So starting this year, BAI started a new category in the Global Innovation Awards for digital transformation. So it seems with the pandemic and the huge upswing that we’ve seen in digital adoption over the past 18 months, that digital transformation would cross over into other categories as well. So Debbie, what were the judges looking for in the digital transformation category to distinguish it as an innovation category unto itself?

BIANUCCI: Well, you’re absolutely right about the impact of digital transformation as a result of the pandemic. What we saw this year is that… we felt that it was important to have a specific award for this category to be able to put a spotlight on the innovation that we’re seeing. And every year we’ve done this, we’ve made changes to the award categories. For example, this year we also added a category on ESG, and we expanded our category on regtech. But as it relates to digital transformation, there were two main areas that we focused on: originality and impact. For the digital transformation category, we looked at the problem that the innovation was created to solve, what made it unique, and what value it brought to customers. We also considered very specific results related to the customer experience improvements and revenue generation. Customer experience is so important in this.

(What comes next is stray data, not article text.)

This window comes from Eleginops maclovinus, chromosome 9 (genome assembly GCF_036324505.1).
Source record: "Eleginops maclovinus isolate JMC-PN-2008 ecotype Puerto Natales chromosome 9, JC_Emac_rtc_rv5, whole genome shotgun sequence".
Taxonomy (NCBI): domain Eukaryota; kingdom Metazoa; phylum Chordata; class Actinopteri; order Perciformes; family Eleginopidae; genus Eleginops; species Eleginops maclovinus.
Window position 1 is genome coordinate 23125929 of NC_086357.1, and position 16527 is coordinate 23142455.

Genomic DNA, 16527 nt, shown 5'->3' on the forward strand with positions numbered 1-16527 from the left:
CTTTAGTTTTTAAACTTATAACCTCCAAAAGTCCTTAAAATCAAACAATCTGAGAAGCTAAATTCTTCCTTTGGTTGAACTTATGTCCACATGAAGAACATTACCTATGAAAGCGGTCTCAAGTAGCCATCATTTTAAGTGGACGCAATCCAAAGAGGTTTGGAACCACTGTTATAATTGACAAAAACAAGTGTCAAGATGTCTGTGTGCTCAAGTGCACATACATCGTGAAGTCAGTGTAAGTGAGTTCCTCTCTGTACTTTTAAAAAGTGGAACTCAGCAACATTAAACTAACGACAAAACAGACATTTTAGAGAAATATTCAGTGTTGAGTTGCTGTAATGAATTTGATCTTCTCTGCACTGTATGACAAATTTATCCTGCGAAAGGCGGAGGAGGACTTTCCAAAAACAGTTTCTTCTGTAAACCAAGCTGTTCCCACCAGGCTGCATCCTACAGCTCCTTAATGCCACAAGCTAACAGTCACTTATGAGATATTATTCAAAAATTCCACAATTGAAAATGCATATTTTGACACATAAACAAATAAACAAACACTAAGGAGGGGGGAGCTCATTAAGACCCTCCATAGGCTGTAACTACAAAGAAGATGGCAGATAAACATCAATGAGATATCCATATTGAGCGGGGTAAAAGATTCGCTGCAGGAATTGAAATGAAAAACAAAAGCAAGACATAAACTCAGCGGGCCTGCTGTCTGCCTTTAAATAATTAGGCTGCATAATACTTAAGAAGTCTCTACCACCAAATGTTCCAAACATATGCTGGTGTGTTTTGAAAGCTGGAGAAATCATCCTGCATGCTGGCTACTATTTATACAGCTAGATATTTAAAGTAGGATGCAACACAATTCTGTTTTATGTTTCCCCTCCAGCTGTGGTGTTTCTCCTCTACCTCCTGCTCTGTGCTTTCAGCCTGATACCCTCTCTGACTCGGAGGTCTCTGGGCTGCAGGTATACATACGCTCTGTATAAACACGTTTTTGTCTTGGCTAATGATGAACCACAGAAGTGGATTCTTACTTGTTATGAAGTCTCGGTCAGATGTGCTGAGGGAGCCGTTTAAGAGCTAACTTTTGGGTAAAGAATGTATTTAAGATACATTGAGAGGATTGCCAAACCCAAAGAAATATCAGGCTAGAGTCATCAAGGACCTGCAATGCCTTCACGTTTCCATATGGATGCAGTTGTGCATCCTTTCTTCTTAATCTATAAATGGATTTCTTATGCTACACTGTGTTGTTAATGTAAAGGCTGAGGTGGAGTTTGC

So Dennis, let’s bring you into the conversation now. From your vantage point at Infosys, you have a clear sightline into advances in digital banking, both on the customer-facing side and also in the middle and back offices. So what have you been seeing this year transformation-wise, and did any of those things that you have seen, did any of them cause you to sit up straight and say, “Wow, that’s kind of different”?